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Evaluating the Value of Augmenting In Vitro Hazard Assessment with Exposure and Pharmacokinetics Considerations for Chemical Prioritization
Tan, C., J. Leonard, S. Scholle, M. Winter, P. Key, J. Lu, AND D. Chang. Evaluating the Value of Augmenting In Vitro Hazard Assessment with Exposure and Pharmacokinetics Considerations for Chemical Prioritization. Society of Toxicology Conf, New Orleans, LA, March 13 - 17, 2016.
The National Exposure Research Laboratory (NERL) Computational Exposure Division (CED) develops and evaluates data, decision-support tools, and models to be applied to media-specific or receptor-specific problem areas. CED uses modeling-based approaches to characterize exposures, evaluate fate and transport, and support environmental diagnostics/forensics with input from multiple data sources. It also develops media- and receptor-specific models, process models, and decision support tools for use both within and outside of EPA.
Over time, toxicity-testing paradigms have progressed from low-throughput in vivo animal studies for limited numbers of chemicals to high-throughput (HT) in vitro screening assays for thousands of chemicals. Such HT in vitro methods, along with HT in silico predictions of population exposure levels and pharmacokinetic (PK) properties, act as the foundation for HT risk assessment. The impact of uncertainties inherent in predicted exposure levels and PK behaviors has not been evaluated in overall risk estimates, however. In the current study, this impact was investigated using a medium-throughput approach that integrates exposure, PK, and hazard data using a one compartment PK/pharmacodynamic (PD) model to prioritize 25 acetylcholinesterase (AChE) inhibiting chemicals. The PK model was used to generate steady state plasma concentrations (Css), which were then incorporated with in vitro potency data in the PD model to predict inhibition activities, allowing these chemicals to be placed into four priority classes. Compared to a reference scenario in which all model parameters were based on measured values, the scenario in which clearance values were predicted using in silico models resulted in 4% misclassification. In contrast, a scenario in which measured clearance values were used in conjunction with absorbed doses predicted using a HT exposure model resulted in 65% misclassification, and a scenario using predicted values for both clearance and exposure resulted in 72% misclassification. Our findings suggest that proper estimates of exposure levels are needed in order to increase confidence in screening level risk assessment.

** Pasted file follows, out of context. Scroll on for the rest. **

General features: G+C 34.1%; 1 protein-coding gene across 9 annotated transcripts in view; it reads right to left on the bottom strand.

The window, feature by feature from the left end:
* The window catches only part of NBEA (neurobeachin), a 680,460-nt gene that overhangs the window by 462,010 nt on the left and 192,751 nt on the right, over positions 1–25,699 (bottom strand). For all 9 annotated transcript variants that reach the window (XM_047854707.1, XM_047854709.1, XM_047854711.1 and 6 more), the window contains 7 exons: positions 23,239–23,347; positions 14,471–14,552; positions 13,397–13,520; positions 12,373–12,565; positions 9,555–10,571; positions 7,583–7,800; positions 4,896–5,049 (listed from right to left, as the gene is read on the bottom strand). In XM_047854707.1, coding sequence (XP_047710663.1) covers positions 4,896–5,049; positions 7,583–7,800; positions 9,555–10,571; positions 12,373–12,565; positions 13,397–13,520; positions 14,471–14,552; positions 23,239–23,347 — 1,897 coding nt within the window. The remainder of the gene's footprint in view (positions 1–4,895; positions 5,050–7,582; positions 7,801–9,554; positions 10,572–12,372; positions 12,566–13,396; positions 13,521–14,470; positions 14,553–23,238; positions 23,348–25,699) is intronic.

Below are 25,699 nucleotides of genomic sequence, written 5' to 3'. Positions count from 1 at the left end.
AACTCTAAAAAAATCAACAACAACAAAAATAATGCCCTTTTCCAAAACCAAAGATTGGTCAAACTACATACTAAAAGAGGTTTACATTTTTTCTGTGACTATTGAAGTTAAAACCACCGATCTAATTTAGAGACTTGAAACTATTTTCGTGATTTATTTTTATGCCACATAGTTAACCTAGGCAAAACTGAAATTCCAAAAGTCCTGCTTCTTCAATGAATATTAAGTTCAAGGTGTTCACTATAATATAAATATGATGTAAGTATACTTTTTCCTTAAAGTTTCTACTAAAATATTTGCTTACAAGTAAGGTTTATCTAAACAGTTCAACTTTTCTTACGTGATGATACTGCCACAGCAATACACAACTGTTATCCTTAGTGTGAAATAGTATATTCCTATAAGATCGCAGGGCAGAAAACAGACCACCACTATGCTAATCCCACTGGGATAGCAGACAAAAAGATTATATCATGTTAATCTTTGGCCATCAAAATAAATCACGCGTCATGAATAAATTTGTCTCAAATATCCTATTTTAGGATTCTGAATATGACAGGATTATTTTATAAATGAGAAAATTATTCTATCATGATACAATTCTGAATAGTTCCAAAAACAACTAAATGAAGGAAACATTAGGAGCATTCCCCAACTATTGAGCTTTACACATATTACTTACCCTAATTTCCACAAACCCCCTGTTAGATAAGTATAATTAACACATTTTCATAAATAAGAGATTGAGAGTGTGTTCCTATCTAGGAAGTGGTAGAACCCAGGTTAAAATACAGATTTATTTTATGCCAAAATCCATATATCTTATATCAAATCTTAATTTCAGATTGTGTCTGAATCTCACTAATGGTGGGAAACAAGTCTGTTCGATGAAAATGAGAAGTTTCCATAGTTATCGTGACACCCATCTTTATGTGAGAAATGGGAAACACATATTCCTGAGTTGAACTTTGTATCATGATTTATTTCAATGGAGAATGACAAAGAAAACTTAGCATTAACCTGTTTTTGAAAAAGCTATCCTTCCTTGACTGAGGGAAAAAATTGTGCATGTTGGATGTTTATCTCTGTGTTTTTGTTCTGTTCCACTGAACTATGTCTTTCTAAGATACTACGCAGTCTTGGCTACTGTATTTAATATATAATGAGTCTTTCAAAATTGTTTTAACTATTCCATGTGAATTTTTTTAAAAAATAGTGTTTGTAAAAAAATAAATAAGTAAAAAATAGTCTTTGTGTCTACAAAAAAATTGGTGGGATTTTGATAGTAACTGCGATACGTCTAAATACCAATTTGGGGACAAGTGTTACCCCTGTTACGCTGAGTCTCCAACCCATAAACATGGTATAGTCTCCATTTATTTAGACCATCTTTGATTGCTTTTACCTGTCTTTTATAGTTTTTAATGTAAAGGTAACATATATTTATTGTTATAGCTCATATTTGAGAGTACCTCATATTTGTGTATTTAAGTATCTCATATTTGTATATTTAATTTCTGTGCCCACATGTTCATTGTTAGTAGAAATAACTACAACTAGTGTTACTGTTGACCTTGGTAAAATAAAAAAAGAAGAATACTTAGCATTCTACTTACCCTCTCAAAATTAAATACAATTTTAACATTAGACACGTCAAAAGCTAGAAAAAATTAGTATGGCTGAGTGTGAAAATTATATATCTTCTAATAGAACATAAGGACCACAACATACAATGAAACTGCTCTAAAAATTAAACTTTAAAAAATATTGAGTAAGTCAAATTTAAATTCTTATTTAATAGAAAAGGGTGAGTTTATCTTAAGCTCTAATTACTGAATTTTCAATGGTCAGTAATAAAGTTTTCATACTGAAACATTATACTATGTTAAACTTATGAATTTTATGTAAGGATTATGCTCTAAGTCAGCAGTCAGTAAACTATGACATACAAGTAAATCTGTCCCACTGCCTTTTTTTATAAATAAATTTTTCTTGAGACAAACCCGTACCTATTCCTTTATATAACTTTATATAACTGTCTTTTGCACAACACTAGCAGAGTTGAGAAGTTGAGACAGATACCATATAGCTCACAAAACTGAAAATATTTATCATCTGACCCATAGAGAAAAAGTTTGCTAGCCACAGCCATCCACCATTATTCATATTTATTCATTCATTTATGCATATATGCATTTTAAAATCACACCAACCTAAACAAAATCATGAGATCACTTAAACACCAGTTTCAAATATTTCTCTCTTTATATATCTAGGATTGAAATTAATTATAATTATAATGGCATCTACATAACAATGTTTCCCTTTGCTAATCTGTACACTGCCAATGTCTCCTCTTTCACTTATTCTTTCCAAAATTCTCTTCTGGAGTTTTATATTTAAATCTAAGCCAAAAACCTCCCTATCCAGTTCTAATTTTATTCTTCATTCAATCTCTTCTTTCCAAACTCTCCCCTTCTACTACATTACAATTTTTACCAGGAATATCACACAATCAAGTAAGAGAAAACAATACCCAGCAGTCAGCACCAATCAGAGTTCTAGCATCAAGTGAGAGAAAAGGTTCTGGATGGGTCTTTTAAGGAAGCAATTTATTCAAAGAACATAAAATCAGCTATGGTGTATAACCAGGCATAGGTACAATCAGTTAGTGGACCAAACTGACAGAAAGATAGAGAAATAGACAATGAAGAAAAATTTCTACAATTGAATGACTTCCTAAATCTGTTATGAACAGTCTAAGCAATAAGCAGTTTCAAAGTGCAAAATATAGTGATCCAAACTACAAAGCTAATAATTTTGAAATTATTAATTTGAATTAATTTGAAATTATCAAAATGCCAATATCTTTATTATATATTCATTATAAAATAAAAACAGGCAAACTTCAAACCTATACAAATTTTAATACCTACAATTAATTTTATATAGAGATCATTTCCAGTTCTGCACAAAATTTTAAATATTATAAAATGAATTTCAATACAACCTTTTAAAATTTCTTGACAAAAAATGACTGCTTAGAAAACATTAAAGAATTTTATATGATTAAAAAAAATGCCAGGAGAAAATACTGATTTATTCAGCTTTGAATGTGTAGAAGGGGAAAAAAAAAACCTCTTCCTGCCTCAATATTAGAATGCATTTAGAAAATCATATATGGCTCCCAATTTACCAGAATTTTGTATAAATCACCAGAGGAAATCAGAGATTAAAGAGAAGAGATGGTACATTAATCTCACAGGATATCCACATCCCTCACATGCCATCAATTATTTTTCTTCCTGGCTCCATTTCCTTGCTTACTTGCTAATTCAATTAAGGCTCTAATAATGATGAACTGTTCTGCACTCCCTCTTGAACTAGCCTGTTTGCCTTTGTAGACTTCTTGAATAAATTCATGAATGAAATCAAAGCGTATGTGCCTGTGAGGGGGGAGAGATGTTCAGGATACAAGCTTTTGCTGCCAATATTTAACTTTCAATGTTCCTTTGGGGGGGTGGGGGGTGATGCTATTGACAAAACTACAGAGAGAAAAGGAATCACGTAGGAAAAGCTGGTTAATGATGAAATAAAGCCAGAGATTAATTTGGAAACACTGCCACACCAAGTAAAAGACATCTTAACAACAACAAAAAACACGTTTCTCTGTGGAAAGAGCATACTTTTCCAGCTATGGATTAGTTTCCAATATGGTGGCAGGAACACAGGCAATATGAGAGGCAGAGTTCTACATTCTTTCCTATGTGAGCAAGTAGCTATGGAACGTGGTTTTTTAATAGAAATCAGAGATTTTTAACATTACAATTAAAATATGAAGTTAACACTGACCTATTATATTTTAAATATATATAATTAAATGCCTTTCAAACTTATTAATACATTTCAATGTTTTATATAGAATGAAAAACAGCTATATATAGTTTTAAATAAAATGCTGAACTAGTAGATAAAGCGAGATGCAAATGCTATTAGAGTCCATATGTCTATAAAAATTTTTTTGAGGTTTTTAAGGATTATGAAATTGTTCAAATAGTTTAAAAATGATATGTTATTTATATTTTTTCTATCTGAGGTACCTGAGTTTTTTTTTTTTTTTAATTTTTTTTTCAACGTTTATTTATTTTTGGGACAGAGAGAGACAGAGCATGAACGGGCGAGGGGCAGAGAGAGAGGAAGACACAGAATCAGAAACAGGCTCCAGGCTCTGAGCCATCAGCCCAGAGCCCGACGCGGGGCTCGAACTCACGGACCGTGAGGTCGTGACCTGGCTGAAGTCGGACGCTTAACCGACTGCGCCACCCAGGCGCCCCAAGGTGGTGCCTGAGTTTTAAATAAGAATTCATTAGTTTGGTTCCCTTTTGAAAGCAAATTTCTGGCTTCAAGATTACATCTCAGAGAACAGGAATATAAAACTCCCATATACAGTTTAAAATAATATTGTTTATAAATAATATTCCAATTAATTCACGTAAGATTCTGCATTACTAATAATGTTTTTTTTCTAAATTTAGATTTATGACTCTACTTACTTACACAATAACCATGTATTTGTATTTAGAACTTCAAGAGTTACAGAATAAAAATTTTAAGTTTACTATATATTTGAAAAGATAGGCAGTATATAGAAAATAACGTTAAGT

Record Details:Record Type: DOCUMENT (PRESENTATION/POSTER)
Organization:U.S. ENVIRONMENTAL PROTECTION AGENCY
OFFICE OF RESEARCH AND DEVELOPMENT
NATIONAL EXPOSURE RESEARCH LABORATORY
COMPUTATIONAL EXPOSURE DIVISION